RICHMOND, Va. (AP) — The Latest on a special election in Virginia (all times local):
The state’s top elections official says not enough ballots were printed in Lynchburg for the 22nd District state Senate race.
Edgardo Cortes, commissioner of the Virginia Department of Elections, says his department became aware of the issue early Tuesday and has been working with local officials on distributing emergency ballots, which are printed on plain paper and will have to be hand-counted.
Cortes says officials are still trying to determine whether anyone was unable to vote because of the problem.
He says the issue will likely delay the reporting of results from Lynchburg.
Cortes says no other locality has reported any issues.
Voters are picking two new state senators and one member of the House of Delegates to replace the three state lawmakers who were elected to Congress in November.
Some Lynchburg-area residents who tried to vote in the 22nd Senate District special election have reported polling places running out of ballots and requesting the delivery of extras.
The News & Advance (http://bit.ly/2jfT00F ) reported Tuesday that at least two precincts had run out of ballots. Voters at one precinct stood in line waiting for a delivery for more to arrive, and some people told the paper voters had left without voting because of the delay.
One precinct’s election chief told the newspaper more people than anticipated had shown up to vote.
Neither Lynchburg registrar Karen Patterson nor a spokeswoman for the state Board of Elections could immediately be reached for comment by The Associated Press.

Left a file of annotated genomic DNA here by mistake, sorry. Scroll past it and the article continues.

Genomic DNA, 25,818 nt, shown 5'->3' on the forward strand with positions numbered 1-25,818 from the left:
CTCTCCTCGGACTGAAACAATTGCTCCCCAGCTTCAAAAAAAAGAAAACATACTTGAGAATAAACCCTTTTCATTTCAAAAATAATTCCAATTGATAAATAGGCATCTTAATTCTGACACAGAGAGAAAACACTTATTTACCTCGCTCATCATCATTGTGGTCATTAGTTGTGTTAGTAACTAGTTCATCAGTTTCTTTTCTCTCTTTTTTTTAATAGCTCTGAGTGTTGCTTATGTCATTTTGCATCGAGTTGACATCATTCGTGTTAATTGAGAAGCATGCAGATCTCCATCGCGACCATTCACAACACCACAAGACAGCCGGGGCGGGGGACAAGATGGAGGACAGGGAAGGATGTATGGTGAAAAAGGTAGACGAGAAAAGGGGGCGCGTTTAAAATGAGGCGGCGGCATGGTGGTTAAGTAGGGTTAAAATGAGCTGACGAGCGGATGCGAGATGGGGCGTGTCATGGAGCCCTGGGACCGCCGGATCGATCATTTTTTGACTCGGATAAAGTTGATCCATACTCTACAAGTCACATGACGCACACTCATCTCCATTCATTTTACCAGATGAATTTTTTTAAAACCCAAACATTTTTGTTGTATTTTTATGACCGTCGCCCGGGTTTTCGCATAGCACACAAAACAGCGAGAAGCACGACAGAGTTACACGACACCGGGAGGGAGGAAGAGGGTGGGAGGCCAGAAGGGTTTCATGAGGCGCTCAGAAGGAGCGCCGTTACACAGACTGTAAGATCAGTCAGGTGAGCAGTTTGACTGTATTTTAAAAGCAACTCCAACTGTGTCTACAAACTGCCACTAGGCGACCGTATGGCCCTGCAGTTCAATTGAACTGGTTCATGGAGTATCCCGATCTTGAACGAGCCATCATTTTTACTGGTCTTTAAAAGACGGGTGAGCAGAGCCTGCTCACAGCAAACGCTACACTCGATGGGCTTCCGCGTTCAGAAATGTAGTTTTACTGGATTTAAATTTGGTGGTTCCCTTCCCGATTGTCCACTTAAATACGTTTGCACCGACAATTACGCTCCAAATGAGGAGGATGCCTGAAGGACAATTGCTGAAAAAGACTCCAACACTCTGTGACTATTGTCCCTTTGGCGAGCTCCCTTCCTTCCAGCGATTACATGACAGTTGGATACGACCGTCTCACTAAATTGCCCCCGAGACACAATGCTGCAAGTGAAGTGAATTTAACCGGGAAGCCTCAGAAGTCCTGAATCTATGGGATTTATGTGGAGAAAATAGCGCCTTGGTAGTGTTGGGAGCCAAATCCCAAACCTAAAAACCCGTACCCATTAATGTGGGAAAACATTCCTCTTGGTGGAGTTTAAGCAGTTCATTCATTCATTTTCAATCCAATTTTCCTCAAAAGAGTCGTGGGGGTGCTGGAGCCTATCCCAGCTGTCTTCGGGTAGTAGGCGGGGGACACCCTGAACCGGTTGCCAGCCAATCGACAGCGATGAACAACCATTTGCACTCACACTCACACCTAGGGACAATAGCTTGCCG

The election is being held to replace Republican Tom Garrett, who was elected to Congress in November. Republican Mark Peake, Democrat Ryant Washington and independent Joe Hines are competing for the seat.
Virginia voters are picking two state senators in a special election that could effectively hand control of that chamber from Republicans to Democrats.
Tuesday’s elections in the 9th and 22nd Senate districts are being held to replace a Republican and Democrat who were elected to Congress.
If Democrats win both, they would effectively gain Senate control because of Lt. Gov. Ralph Northam’s status as a tiebreaker.
In the more closely watched race, a Republican, Democrat and conservative independent are competing for the Republican-leaning 22nd District.
Democrats are expected to easily win the heavily blue 9th District, in which Republicans didn’t field a candidate.
A Virginia Beach House seat is also up for grabs, though the outcome won’t affect Republicans’ solid majority in that chamber.
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